“It was like we had hijacked someone else’s celebrations. And over the next few months we’d be in some unbelievable hotels and functions, but it wasn’t the real world. When it came time for Rob to go back training it was like, ‘This is us. This is what we do.’”

Except then in his first major championship back, he did something very unlike Rob Heffernan.

With over 10k still to go he quit.

He was still in sixth at the time but afterwards he’d tell reporters it was first or nothing for him and no way was he was going to catch or stop Youhann Diniz breaking the world record.

As Heffernan tried to make sense of it all there and then he wondered aloud if his attitude and motivation was wrong.

Keyboard warriors did. He was captain of the Irish team for those European championships. What kind of example was he to the rest of his team?

Or to all those kids he’d told in the post- Moscow speaking circuit to persevere, be the best they could be, that you didn’t have to finish first or medal to be a winner? Hadn’t he said about London that he didn’t finish fourth, “I won fourth”, digging in to pip Sergey Bakulin on the line? If winners never quit, what did Zurich now make him?

If it’s any consolation to those critics who quickly moved on to whatever else was on telly that day, no one asked those questions of Heffernan more than Heffernan himself over the following months.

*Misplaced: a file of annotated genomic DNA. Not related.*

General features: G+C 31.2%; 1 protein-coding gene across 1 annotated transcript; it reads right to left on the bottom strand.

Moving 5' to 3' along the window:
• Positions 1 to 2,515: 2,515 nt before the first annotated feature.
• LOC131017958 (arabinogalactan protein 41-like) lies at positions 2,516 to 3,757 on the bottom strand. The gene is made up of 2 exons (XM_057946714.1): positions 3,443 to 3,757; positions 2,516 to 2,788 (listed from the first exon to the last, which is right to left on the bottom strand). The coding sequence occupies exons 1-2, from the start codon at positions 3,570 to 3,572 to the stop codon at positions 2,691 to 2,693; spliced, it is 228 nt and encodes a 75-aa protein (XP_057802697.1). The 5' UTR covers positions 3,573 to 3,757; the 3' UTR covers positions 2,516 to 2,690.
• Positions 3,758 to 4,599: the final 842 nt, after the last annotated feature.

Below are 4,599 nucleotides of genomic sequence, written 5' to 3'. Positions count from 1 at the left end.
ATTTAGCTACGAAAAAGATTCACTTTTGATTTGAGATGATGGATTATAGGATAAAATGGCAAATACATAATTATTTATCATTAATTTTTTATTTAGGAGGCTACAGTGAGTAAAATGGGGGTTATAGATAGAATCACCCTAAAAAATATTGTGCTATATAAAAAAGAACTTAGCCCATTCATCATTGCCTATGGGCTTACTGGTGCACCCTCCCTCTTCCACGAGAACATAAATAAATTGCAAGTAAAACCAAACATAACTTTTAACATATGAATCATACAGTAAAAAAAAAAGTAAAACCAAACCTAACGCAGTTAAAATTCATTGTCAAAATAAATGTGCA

“He questioned everything about himself. His character. His personality. After being so vocal after winning the worlds, he was asking, ‘Was I bluffing myself and everyone else into thinking I was this competitor, this person?’ Was what he had been saying what he really believed?

“It was a very, very tough time. He hit rock bottom. I won’t say he was depressed about it but he was very down about it. You’d have to say to him, ‘Rob, your kids are here. That’s your sport. You can’t let this affect other parts of your life.’ But he’d still be short with us. He didn’t mean it in a disrespectful way but he was giving out constantly.”

It turned out it was because there’d been an injury nagging at him constantly.

The few months either side of Zurich he’d an undiagnosed hernia. All along, his problem had been more physical than mental.

The doubt had come in because intuitively he knew something was off. That’s why he couldn’t go with Diniz in Zurich. Once he underwent the knife of a German surgeon in Birmingham back in October, it was, says Marian, as if he was reborn.

“It was an answer. Like, ‘I wasn’t imaging it. Something was wrong.’”

He had to accept though that winning the worlds had affected his mental focus. It’s not that he trained any less. It’s that he didn’t allow for recovery more. That’s what brought on the hernia.

On top of the 180k he was pushing out on the roads of Cork, he could have been travelling to Dublin three times a week for some gig.